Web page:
In 2014 Adam Rose was one of four recipients for a $15,000 Lab Artist Award from the Chicago Dancemakers Forum (CDF). By combining these grants with mentorship throughout the research, development, and performance of new work, the Lab Artist Program fosters innovation in dance and builds relationships between dance artists, audiences, and organizations.
According to Adam, his Lab Artist project “Against Being” places dance within the context of the philosophical debate between being and becoming. “My project defines itself negatively, in terms of what dance is not: dance is not a language; dance is not a visual art form. It examines how the conceptualization of dance influences the act of dancing—and conversely how dance evades conceptualization.”
I spoke with him about his experience drafting the Lab Artist proposal as well as where he is now in his project year.
How does the Lab Artist grant play a part in realizing your upcoming project “Against Being?”
The Lab Artist grant has provided a structure for the concepts and development of “Against Being.” It has allowed me to have conversations with people [the CDF Consortium members] I otherwise might not have had a chance to talk to.
The grant has a different scale than other grants for choreographers I know of. It seems designed to have a transformative effect on a choreographer’s practice. It provides funding, a one year timeline, and a community of support that allows a choreographer the time, space, and trust necessary to do intensive research and development in relation to dance.
Given your past experiences applying for—and winning—these grants and residencies, can you share some strategies for artists thinking about applying for funding?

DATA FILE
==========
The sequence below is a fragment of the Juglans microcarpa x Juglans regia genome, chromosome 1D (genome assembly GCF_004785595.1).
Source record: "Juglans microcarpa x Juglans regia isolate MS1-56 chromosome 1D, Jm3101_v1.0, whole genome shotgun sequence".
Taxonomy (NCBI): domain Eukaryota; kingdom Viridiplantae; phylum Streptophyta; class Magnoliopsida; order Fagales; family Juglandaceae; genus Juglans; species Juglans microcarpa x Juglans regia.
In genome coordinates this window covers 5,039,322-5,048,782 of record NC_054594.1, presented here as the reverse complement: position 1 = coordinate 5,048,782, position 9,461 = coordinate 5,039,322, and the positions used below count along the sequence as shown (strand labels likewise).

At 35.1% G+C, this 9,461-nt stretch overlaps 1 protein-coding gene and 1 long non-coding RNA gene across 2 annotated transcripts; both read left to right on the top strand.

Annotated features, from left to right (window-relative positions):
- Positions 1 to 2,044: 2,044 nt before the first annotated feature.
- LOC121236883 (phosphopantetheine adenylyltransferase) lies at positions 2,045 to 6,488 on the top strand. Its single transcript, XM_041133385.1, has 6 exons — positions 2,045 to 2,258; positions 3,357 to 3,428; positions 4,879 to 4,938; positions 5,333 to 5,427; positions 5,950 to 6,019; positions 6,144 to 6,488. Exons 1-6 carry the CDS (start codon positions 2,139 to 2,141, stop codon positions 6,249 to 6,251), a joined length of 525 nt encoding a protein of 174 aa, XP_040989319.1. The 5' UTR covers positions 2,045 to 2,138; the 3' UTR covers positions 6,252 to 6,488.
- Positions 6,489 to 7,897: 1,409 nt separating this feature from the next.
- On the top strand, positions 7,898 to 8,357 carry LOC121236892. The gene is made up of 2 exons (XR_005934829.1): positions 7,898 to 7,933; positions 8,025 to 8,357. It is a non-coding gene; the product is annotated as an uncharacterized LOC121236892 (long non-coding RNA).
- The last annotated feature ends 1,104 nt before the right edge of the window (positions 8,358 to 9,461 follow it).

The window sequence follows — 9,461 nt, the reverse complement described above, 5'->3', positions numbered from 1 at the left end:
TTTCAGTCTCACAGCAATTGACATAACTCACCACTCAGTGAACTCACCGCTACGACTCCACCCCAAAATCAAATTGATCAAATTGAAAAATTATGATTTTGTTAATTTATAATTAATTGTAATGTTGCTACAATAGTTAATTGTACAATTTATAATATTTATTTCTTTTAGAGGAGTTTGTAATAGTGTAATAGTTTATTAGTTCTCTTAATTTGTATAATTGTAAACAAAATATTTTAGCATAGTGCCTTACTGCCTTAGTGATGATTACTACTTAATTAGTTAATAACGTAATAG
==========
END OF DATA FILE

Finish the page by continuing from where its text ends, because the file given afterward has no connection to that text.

I don’t think you should follow a formula when applying for something (grant or residency). I try to state my ideas in the most specific terms possible, and then tie them to a specific practice. When applying for something like a residency that necessarily involves process, you can’t know for sure what your final outcome will look like. So imagine a plausible scenario, or the best possible outcome you can currently imagine, and describe that.
Is there anything else specific to the Lab Artist award process that you can elaborate on—how is it different from other grants? How does that affect your approach to the application or your expectations of receiving the award?
The Lab Artist grant provides funding for research, and that makes it unique for me, in terms of funding for dance. The grant seems designed to raise the stakes for a choreographic practice. It also raises expectations.
In some ways, arts funding works as a pure sacrifice: to invest money in dance means to invest resources in pure expenditure of energy, without hope of return. In an economy of overproduction, this can have a positive value. Dance carves out a space for the body to become valued as an end in itself.
Dance, even though it deals with the most material thing, the body, has a strange immateriality to it. We can view it as mindless activity, or as a body practice that deals directly with concepts (time and space).
Similarly, we can value dance and dancers in various ways: we can give them bread and water and an empty room to run around in, or we can give them funding. Giving funding to a dancer to do research sounds like an interesting experiment to me.